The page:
A bright monomeric green fluorescent protein derived from Branchiostoma lanceolatum

Journal name:
Nature Methods
Volume:
10,
Pages:
407–409
Year published:
DOI:
doi:10.1038/nmeth.2413
Received
Accepted
Published online

We report a monomeric yellow-green fluorescent protein, mNeonGreen, derived from a tetrameric fluorescent protein from the cephalochordate Branchiostoma lanceolatum. mNeonGreen is the brightest monomeric green or yellow fluorescent protein yet described to our knowledge, performs exceptionally well as a fusion tag for traditional imaging as well as stochastic single-molecule superresolution imaging and is an excellent fluorescence resonance energy transfer (FRET) acceptor for the newest cyan fluorescent proteins.

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Author information

Affiliations

  1. Department of Photobiology and Bioimaging, The Scintillon Institute, San Diego, California, USA.

    • Nathan C Shaner,
    • Gerard G Lambert &
    • Jiwu Wang
  2. Allele Biotechnology and Pharmaceuticals, Inc., San Diego, California, USA.

    • Nathan C Shaner,
    • Andrew Chammas,
    • Yuhui Ni &
    • Jiwu Wang
  3. National High Magnetic Field Laboratory, The Florida State University, Tallahassee, Florida, USA.

    • Paula J Cranfill,
    • Michelle A Baird,
    • Brittney R Sell,
    • John R Allen &
    • Michael W Davidson
  4. Department of Biological Science, The Florida State University, Tallahassee, Florida, USA.

    • Paula J Cranfill,
    • Michelle A Baird,
    • Brittney R Sell,
    • John R Allen &
    • Michael W Davidson
  5. Department of Cellular and Integrative Physiology, Indiana University School of Medicine, Indianapolis, Indiana, USA.

    • Richard N Day
  6. Department of Microbiology, Tumor and Cell Biology, Karolinska Institute, Stockholm, Sweden.

    • Maria Israelsson

Contributions

M.I. cloned the original gene encoding LanYFP from B. lanceolatum, performed initial characterization of the protein, and identified the substitutions I118K (dimerizing) and N174T (folding enhancement). G.G.L. performed the majority of library construction, E. coli expression experiments, and protein purification. A.C., J.W. and Y.N. performed initial cloning and library construction for screening dimeric variants. R.N.D. performed FLIM-FRET experiments. J.R.A. performed single-molecule superresolution imaging experiments. M.W.D., P.J.C., M.A.B. and B.R.S. constructed mammalian expression and fusion plasmids, performed fixed- and live-cell imaging and FRET experiments, and helped write the manuscript. J.W. contributed to writing and editing the manuscript and supported the project. N.C.S. designed and planned the project, performed library design and screening, optical characterization and size-exclusion experiments, and wrote the manuscript.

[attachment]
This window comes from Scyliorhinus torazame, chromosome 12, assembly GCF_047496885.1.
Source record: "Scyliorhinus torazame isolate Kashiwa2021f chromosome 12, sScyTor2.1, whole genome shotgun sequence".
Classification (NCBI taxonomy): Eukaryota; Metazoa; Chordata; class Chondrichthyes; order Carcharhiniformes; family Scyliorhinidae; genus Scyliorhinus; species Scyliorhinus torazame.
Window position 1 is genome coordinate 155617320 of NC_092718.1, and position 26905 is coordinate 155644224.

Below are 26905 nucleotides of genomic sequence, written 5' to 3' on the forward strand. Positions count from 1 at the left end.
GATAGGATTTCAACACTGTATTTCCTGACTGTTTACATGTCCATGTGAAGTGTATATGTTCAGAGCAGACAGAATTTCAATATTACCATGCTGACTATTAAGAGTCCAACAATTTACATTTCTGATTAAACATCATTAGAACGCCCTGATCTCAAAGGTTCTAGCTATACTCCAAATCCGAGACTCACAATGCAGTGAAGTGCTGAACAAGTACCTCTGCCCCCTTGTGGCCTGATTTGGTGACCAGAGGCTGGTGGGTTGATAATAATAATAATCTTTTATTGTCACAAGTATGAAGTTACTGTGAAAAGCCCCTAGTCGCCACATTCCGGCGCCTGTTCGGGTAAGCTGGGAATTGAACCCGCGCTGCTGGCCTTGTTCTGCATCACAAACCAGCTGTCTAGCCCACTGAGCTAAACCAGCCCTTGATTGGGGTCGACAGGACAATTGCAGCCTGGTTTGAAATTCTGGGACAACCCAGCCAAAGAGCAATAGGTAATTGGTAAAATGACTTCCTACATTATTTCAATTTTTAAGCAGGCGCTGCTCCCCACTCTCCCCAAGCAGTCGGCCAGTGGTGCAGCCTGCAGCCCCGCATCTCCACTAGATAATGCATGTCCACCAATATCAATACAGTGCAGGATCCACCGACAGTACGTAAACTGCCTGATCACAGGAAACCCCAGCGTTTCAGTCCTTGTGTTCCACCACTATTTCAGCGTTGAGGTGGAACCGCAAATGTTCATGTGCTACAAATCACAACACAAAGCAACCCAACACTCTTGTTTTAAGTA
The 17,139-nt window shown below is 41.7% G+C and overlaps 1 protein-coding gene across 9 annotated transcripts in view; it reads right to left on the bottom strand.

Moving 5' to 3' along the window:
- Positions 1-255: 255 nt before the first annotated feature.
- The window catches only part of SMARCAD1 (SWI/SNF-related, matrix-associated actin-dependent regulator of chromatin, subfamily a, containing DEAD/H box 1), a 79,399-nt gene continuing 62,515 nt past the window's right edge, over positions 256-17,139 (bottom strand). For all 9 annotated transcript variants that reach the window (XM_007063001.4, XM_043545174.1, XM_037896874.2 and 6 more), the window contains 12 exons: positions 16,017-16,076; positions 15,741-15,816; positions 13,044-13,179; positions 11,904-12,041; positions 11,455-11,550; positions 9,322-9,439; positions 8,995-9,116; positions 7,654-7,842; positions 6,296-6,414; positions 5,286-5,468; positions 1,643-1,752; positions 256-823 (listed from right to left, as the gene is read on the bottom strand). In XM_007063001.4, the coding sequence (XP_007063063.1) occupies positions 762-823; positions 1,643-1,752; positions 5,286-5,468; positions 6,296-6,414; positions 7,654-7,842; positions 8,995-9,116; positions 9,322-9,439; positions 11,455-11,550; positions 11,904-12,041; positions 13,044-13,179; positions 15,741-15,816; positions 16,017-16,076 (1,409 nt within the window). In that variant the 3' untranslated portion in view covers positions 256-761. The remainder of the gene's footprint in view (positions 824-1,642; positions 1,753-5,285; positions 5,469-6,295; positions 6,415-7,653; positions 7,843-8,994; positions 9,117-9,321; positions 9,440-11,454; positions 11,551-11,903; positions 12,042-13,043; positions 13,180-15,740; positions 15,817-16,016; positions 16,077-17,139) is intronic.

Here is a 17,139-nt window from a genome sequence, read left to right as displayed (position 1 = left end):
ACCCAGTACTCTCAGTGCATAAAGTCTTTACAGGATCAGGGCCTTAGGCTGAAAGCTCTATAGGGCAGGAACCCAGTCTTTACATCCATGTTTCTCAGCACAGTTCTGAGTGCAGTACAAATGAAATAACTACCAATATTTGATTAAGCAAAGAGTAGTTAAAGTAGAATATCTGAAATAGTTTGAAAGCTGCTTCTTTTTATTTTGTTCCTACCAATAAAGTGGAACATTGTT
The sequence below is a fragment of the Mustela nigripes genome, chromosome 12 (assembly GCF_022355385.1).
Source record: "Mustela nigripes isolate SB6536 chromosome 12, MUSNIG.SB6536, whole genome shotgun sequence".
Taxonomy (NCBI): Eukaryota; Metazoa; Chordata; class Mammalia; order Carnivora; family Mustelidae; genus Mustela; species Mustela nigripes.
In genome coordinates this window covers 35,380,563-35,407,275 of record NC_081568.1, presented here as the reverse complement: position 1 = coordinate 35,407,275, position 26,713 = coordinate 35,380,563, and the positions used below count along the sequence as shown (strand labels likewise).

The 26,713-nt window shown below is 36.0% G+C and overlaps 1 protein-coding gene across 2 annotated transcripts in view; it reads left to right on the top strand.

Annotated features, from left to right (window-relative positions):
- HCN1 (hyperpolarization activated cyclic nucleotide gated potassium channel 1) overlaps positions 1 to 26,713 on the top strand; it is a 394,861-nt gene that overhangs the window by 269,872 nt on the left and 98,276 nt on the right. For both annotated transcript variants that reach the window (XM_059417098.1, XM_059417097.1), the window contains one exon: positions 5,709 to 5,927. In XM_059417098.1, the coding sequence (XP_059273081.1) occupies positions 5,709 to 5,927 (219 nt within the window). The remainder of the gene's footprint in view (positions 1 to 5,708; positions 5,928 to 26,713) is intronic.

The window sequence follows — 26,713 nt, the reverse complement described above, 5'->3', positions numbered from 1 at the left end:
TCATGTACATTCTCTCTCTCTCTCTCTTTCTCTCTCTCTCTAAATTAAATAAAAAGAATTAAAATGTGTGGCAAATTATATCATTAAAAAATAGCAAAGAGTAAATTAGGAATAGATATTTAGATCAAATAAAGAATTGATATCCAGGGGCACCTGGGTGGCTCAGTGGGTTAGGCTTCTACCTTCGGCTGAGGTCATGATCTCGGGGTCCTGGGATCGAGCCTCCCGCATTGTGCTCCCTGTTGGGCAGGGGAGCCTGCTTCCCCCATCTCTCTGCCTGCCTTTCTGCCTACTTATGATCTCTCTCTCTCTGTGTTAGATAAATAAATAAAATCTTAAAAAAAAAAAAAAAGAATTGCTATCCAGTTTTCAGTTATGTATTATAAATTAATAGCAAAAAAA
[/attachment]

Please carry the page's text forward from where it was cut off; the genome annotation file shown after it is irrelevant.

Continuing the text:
Competing financial interests

M.I. is affiliated with Innoventus (Uppsala, Sweden), which administers patent licensing for the original LanYFP clone. N.C.S., A.C., Y.N. and J.W. are affiliated with Allele Biotechnology and Pharmaceuticals, Inc., which holds an exclusive license to LanYFP from Innoventus. Allele has filed for patent protection of mNeonGreen. The Scintillon Institute is a nonprofit research institute funded in part by Allele.

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Supplementary information

PDF files

  1. Supplementary Text and Figures (44 MB)

    Supplementary Figures 1–16, Supplementary Tables 1–3, Supplementary Discussion

Text files

  1. Supplementary Data 1 (635 KB)

    PDB structure file of I-TASSER and RosettaDock generated model of LanYFP A/B dimer.

  2. Supplementary Data 2 (635 KB)

    PDB structure file of I-TASSER and RosettaDock generated model of LanYFP A/C dimer.

Excel files

  1. Supplementary Table 4 (20 KB)

    Primers used in this study.

Additional data